She cites the example of recruitment. A headteacher might think they’re an amazing recruiter and that, 90 per cent of the time, their hires work out. However, the statistics suggest that new hires work out only 50 per cent of the time. The likelihood is that the headteacher’s beliefs are getting in the way of sensible decision making.

To guard against this, Duke says you always need to test your belief. What leads you to believe it and what suggests it is untrue? One way to expose any issues is to ask for a second opinion.

In the example above, she suggests the headteacher should get a second opinion from a colleague when hiring someone. She also says that, rather than tell the colleague that they’re really impressed by the job candidate and think they would be ideal for the job, which would create a bias, they should simply hand over their CV and ask the colleague to fill in a feedback form directly after interviewing the candidate.

A third component is to consider any decision against key goals: what is the end point you are seeking through this decision?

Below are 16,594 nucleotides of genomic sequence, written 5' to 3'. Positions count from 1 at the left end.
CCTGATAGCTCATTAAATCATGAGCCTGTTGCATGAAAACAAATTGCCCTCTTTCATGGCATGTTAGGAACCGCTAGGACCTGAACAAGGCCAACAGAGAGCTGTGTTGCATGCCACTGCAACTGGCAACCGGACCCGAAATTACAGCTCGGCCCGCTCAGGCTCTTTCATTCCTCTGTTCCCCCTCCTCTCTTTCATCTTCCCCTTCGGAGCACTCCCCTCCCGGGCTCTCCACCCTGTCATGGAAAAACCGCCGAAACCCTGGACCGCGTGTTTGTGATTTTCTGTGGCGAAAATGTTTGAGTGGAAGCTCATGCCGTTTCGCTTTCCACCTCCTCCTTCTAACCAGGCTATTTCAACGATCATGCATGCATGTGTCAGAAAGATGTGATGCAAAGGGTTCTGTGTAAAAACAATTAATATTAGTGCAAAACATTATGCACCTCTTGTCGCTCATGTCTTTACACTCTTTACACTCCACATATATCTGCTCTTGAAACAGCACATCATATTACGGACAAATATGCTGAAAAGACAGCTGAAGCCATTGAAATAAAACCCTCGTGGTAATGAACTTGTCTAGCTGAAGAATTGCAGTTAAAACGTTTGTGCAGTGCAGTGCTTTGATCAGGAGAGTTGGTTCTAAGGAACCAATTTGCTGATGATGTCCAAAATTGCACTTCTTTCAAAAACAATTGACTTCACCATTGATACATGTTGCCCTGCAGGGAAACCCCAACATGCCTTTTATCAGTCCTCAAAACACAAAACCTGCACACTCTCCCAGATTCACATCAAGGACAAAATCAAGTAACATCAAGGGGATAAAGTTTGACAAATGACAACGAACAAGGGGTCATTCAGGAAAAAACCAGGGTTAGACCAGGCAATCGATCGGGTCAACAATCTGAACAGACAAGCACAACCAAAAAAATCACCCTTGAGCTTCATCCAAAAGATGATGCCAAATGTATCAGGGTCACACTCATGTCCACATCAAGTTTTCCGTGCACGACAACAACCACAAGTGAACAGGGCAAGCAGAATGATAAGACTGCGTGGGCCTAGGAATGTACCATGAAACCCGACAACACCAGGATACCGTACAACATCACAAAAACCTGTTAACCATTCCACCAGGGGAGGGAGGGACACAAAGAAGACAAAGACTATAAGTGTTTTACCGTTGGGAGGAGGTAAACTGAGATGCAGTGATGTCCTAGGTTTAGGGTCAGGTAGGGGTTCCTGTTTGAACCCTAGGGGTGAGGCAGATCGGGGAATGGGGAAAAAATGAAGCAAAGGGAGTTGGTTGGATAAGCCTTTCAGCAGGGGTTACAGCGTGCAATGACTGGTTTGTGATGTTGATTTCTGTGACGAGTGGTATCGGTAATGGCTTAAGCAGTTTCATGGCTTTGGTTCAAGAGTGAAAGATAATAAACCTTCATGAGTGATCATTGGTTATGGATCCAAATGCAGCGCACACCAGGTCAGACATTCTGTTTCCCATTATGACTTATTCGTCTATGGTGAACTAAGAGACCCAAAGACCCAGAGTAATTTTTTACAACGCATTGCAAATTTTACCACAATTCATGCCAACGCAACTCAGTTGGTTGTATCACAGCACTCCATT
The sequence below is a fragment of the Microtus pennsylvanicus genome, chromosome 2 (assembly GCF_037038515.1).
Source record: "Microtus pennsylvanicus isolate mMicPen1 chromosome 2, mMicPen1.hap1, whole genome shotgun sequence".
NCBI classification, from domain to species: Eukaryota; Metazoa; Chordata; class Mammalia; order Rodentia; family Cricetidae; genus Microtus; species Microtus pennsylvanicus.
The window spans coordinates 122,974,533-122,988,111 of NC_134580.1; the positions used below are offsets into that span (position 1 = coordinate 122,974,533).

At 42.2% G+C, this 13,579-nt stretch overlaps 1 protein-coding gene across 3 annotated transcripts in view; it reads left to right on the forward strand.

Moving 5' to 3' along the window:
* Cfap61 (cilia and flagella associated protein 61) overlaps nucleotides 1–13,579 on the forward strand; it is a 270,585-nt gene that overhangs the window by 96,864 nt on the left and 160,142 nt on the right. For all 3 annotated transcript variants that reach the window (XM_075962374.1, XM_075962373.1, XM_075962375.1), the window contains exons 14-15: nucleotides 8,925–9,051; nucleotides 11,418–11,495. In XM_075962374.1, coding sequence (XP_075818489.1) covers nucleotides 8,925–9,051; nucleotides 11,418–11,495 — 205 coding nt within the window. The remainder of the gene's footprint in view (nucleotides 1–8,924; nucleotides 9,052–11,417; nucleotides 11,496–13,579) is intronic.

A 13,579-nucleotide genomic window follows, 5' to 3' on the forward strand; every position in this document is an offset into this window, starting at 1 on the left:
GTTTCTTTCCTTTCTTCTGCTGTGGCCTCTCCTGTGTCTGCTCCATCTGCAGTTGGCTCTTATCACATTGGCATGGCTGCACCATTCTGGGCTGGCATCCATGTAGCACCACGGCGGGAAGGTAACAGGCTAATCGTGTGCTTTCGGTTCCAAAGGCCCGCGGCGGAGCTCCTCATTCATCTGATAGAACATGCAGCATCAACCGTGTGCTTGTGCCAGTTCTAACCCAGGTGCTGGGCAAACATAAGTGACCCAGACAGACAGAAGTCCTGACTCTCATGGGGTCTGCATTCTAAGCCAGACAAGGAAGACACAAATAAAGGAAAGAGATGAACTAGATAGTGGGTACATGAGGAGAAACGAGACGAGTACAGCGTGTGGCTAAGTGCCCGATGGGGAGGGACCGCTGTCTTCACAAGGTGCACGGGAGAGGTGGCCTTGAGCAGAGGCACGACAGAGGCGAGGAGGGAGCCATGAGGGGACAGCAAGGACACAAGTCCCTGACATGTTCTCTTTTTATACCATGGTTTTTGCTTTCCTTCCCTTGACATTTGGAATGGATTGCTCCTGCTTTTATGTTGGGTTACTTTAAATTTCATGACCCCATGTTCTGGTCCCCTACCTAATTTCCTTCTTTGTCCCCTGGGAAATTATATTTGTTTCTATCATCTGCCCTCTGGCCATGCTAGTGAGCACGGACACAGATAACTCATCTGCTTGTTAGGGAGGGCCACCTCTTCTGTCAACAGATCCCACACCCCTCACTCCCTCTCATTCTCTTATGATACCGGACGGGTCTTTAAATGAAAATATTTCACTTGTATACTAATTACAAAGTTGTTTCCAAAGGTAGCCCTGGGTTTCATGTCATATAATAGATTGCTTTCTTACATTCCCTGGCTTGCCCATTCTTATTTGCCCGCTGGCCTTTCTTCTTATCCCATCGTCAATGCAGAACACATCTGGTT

“Imagine, what are the different ways that a decision could turn out and how much does that advance me towards or away from my goals?” says Duke.

For example, if a student wishes to get on to a college course and needs certain grades, teaching that student to understand how each decision they make impacts that end goal may result in better decision making.

She believes it’s a case of “thinking about, ‘What are the outcomes that could occur and how likely are those to happen?’ And then you can scan those and start to see what’s the good and bad that comes from it. How likely is the good and bad? Do I think that this is going to be worthwhile for me to go ahead and do?”

Duke believes that teaching these techniques to children and, indeed, to adults could make a major difference to them in many areas of their lives, and she says that today, it is increasingly important that we arm people with the skills to make better decisions because we live in an age of information overload, which makes it increasingly difficult for people to figure out what’s true, what’s signal and what’s noise.

“I want people to have a really good decision process. I want them to understand that the world isn’t guaranteed to turn out one way and that, when you make a decision, you’re never going to know exactly how things are going to turn out,” she says.

“The more that you can see the different paths that the future might take, the better your decision making is going to be.”

Simon Creasey is a freelance writer

This article originally appeared in the 9 July 2021 issue under the headline “Tes focus on...Helping pupils make better decisions”

Other articles in this issue